If you can’t sell your DVDs or CDs, consider donating them. Discs for Dogs accepts used media and sells them to benefit the SPCA. They will even reimburse your shipping costs. If animals aren’t your thing, how about kids? Kid Flicks takes donations of DVDs and creates movie libraries for children in hospitals across the country. If all else fails, you can recycle old DVDs and CDs through CD Recycling Center of America.

Home Decor and Miscellaneous Items

One of my absolute favorite places to offload my stuff without feeling guilty is Listia. It’s like eBay only you trade for points. You can offer free shipping or charge the “buyer” for free shipping. You can list just about anything, including things that are mentioned above. You can then save up for items that others are selling or buy something from the Rewards Store like Amazon gift cards or high-end electronics. It’s a great way to save a bit of money while also decluttering.

Another fantastic option is Yerdle. Yerdle is similar to Listia in that you trade for points called “Yerdle Dollars” and then use those to buy other items. Now Yerdle does have a firm 10 pound weight limit on items traded through their service. This is because they subsidize the shipping costs for the buyer. Shipping costs $4-6 which is a bargain considering you could be buying something quite heavy like a laser printer (yes, I found one on Yerdle once)! The seller never has any cash to deal with, they simply print out a prepaid shipping label that is emailed to them, box up the item, slap on the label, and bring it to UPS.

I’ve been using Yerdle and Listia to “discard” things I don’t need and things that don’t spark joy for me and I’m saving up my points to put towards things that do such as beautiful home decor, camera accessories or vintage cameras (I *love* old cameras!), and other various things. I try to be careful about what I choose to “buy” just like I do in person.

Craiglist

If all else fails, try listing your stuff on Craigslist’s Free Section. Several times, I have listed a box full of random junk clutter on Craigslist under their free section and within an hour someone is here to load it up and take it away. It can’t really get any easier than that!

How many of these sites did you already know about? Did any surprise you?

Eco-Friendly Ways to "Discard" Your Konmari Castoffs. Where to sell or donate books, movies, clothes and more.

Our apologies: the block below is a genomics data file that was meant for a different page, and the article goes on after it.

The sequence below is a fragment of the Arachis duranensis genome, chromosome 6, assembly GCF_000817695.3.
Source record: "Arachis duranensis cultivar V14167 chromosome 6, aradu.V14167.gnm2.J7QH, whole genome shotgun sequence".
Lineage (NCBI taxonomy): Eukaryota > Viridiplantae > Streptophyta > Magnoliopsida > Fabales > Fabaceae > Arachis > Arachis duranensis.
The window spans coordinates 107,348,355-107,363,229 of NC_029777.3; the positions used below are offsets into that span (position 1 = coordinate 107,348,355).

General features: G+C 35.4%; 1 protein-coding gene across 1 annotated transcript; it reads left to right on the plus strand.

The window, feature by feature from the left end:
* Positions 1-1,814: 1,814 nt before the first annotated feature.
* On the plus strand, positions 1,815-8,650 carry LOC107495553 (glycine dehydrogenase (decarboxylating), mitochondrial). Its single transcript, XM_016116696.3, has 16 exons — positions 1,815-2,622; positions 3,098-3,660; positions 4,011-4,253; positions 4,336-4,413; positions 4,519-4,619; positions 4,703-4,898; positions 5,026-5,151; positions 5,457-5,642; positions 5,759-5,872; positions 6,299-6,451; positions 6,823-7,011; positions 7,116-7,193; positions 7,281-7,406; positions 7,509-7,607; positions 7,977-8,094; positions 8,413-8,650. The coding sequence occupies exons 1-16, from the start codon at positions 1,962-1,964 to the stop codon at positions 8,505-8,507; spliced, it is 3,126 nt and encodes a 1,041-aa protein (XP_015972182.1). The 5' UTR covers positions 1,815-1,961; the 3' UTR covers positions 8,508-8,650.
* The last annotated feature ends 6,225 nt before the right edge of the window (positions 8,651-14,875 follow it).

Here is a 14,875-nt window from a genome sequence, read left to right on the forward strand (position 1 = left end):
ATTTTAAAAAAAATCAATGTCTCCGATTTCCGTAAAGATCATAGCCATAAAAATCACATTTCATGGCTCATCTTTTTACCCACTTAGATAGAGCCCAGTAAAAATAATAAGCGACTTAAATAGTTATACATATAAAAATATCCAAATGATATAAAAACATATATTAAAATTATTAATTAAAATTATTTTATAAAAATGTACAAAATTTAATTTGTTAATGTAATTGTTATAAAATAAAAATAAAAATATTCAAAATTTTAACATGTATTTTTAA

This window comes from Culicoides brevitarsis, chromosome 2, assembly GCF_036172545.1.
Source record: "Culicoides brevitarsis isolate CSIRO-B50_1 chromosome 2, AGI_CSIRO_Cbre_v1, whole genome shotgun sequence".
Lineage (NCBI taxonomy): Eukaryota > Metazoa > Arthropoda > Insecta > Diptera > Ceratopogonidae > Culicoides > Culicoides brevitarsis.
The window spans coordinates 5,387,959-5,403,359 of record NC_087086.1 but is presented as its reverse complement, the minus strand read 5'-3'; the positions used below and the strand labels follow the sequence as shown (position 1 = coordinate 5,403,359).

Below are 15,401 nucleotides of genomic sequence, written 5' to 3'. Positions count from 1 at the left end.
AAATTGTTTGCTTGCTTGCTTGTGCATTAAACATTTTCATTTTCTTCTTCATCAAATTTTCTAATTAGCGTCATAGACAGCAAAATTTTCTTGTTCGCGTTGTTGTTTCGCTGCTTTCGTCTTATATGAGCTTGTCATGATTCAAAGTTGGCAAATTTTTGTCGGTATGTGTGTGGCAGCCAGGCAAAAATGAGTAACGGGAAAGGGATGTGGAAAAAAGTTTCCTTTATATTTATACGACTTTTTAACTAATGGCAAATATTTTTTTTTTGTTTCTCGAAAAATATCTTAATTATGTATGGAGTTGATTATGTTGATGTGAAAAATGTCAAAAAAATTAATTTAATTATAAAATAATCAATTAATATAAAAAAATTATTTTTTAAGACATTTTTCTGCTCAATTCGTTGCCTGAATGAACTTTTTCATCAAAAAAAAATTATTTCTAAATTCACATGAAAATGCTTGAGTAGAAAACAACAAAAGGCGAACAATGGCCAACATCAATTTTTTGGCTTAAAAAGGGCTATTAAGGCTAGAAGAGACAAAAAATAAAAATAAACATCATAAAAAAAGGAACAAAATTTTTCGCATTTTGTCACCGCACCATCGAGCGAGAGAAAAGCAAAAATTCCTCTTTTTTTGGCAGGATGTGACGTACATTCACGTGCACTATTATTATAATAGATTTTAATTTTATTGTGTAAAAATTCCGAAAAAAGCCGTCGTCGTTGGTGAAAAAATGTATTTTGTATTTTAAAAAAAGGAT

If you want to find more places to donate, try Apartment Therapy’s list of 25 Places to Donate Your Stuff or Oprah’s Where to Get Rid of Anything list that is organized by state.


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8 Comments

  1. Great list! I was already on Yerdle, but I’m trying Listia and Amazon Trade In because there seems to be the option for real cash or better cash value redemptions between them.

    I’m also trying thredup.

    1. Good luck! ThredUP is definitely a crap shoot. Sometimes they pay well and other times they do not. If you aren’t hurting for the money and would prefer to not deal with a yard sale, it’s perfectly fine. If you need more money out of your stuff, you’re probably better off sending clothes to a local consignment shop.

  2. I have to chime in here as a Librarian — donating to your local library is a fantastic way to get rid of books, CDs, and DVDs you don’t want. Call or stop by first to make sure they accept donations and if they have any rules, such as only taking one box at a time or only accepting donations on Mondays and Wednesdays. If a book/DVD/CD is in good condition the library may add it to their collection, sometimes replacing their own worn out or lost item. Items they don’t keep will usually go into a book sale. Many libraries have a book sale area, while others stash the books and do a big sale once or twice a year. My library sells books for a quarter, and CDs and DVDs are fifty cents. It really does add up!

  3. For clothes that have holes or stains & worn out shoes, I’ve been taking them to the USAGAIN boxes around town. They are supposed to recycle them!

  4. Oh no… don’t get me started on clothes! This is definitely the biggest issue when it comes to organization in my household. Love your list, though, and am definitely bookmarking it for the next time I’m decluttering!

  5. Nice big list you have here! Clothes I usually send to the salvation army but personally my problem is books..lots and lots of books. Didn’t think there was good money in old ones until I came across Rachel Rays video and your blog. So many good suggestions here, thanks!